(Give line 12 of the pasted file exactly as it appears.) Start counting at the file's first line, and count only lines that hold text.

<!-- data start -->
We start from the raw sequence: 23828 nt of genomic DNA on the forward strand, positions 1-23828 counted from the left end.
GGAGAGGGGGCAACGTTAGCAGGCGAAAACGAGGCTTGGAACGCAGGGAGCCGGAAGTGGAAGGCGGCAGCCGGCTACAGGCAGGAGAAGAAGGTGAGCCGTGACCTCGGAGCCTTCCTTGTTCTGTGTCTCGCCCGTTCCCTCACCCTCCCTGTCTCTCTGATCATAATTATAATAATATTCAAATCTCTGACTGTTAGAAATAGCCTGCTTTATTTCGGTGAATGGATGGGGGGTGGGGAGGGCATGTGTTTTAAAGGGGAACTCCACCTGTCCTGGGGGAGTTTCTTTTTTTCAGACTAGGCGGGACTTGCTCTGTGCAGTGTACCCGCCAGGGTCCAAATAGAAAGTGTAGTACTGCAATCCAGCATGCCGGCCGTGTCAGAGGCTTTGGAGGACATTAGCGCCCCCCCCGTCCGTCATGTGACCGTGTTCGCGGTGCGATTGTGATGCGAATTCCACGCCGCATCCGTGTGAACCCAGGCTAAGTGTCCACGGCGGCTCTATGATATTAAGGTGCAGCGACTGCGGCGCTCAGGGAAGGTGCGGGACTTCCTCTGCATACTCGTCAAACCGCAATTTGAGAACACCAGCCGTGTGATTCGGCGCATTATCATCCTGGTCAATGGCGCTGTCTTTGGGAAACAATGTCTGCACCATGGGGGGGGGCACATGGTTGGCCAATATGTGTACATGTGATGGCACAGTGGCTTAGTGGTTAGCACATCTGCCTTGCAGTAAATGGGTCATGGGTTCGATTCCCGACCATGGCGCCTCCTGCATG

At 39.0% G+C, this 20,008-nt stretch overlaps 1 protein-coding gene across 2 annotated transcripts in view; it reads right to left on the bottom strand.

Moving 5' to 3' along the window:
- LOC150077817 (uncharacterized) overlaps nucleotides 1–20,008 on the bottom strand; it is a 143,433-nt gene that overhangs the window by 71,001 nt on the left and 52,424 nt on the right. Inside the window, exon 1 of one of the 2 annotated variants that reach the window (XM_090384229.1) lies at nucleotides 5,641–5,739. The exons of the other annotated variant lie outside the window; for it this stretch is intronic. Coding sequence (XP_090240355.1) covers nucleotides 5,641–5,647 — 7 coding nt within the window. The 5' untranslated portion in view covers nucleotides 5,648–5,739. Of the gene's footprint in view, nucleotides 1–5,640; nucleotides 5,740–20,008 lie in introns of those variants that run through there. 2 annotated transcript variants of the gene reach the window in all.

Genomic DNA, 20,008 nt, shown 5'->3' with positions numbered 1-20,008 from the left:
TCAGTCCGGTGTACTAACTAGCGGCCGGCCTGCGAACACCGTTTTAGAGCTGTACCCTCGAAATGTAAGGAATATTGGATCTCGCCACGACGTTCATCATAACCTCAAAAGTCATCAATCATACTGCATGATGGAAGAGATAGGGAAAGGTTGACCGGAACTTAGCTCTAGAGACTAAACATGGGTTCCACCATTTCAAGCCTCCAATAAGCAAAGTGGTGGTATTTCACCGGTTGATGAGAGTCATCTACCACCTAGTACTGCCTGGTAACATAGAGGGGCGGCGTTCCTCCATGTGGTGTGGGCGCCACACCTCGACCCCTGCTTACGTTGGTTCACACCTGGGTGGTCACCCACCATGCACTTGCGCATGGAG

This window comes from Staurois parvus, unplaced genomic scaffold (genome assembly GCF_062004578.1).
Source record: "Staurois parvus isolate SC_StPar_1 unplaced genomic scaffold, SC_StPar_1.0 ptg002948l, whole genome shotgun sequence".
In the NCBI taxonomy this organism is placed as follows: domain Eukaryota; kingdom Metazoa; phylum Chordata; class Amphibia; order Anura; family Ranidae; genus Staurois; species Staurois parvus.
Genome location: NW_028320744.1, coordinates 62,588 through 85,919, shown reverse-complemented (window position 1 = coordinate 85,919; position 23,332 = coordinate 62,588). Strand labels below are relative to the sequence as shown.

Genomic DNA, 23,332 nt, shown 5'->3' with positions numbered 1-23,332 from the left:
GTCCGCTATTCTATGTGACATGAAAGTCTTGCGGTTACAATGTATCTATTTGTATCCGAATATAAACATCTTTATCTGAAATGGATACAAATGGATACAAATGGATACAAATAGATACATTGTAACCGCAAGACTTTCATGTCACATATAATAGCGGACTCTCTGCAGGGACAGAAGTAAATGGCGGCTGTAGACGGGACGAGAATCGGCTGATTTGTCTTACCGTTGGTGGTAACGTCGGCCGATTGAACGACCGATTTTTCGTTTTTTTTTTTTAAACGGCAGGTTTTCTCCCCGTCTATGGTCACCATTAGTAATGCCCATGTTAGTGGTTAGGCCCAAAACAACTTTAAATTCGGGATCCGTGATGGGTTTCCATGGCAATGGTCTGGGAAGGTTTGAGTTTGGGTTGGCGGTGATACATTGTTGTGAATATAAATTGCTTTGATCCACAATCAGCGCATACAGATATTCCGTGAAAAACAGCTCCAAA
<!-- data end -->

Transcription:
Genomic DNA, 23,332 nt, shown 5'->3' with positions numbered 1-23,332 from the left: